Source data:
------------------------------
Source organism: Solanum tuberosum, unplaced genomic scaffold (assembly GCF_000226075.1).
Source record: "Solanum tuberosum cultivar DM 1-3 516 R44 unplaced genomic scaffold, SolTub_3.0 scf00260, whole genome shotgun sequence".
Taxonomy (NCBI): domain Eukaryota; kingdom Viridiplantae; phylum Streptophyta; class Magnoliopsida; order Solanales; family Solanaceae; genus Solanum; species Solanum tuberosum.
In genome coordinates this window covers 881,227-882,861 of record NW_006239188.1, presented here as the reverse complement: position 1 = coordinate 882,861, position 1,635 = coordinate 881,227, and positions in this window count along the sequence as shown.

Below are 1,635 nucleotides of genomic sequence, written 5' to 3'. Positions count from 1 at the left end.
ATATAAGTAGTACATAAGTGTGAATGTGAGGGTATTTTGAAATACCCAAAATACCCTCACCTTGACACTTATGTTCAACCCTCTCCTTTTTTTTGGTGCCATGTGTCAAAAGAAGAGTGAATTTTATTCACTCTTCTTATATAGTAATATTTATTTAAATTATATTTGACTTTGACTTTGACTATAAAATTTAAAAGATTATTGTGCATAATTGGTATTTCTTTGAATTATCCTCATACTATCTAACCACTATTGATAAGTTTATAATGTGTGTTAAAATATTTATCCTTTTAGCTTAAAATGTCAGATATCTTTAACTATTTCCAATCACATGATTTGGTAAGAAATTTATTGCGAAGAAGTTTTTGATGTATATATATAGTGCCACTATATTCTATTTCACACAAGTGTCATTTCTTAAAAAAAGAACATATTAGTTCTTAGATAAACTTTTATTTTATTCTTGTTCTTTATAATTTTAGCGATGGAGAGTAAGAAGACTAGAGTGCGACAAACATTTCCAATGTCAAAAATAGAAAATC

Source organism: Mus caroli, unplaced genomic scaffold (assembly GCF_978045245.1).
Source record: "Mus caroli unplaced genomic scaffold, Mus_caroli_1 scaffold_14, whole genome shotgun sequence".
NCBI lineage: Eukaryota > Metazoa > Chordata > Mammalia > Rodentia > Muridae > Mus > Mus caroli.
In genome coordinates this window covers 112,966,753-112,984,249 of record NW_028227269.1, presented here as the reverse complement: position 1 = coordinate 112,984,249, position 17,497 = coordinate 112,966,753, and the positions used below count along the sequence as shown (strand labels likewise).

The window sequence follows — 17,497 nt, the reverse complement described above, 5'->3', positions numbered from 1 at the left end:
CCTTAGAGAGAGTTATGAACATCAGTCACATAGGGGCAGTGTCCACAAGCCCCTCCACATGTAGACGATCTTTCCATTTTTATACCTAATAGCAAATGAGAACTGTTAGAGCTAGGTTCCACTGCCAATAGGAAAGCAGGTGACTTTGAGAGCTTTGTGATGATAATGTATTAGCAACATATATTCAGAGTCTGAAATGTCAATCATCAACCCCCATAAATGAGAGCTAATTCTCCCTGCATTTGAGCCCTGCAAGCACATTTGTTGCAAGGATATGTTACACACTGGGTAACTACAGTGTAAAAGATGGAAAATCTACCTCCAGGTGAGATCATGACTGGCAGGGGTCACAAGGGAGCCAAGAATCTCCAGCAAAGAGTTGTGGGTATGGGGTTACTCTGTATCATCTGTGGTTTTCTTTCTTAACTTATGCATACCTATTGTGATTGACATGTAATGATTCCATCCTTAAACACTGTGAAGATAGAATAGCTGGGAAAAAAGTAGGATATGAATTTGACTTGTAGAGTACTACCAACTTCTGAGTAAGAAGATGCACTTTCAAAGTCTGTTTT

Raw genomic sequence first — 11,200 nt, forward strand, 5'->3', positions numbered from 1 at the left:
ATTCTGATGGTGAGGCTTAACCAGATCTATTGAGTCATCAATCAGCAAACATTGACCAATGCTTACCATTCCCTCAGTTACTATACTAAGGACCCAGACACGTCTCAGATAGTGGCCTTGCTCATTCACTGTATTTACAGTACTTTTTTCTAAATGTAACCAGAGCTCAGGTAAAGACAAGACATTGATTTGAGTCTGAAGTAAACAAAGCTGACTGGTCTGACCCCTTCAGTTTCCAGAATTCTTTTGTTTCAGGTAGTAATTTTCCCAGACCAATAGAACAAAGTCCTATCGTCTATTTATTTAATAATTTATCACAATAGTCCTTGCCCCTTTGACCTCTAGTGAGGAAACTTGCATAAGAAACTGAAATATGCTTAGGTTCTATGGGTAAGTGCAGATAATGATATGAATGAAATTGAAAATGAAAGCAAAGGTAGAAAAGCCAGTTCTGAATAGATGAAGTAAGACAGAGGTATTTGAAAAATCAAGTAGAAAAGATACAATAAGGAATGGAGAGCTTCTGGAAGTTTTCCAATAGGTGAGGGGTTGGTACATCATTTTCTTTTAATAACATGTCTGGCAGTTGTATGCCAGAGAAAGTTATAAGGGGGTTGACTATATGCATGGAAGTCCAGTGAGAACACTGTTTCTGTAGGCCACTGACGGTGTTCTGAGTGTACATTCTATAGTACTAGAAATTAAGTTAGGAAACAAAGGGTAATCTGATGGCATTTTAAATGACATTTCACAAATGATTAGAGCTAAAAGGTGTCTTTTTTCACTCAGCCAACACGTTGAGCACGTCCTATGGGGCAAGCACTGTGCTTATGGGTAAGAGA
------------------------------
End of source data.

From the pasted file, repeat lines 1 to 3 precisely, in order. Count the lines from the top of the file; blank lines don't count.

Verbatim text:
Source organism: Solanum tuberosum, unplaced genomic scaffold (assembly GCF_000226075.1).
Source record: "Solanum tuberosum cultivar DM 1-3 516 R44 unplaced genomic scaffold, SolTub_3.0 scf00260, whole genome shotgun sequence".
Taxonomy (NCBI): domain Eukaryota; kingdom Viridiplantae; phylum Streptophyta; class Magnoliopsida; order Solanales; family Solanaceae; genus Solanum; species Solanum tuberosum.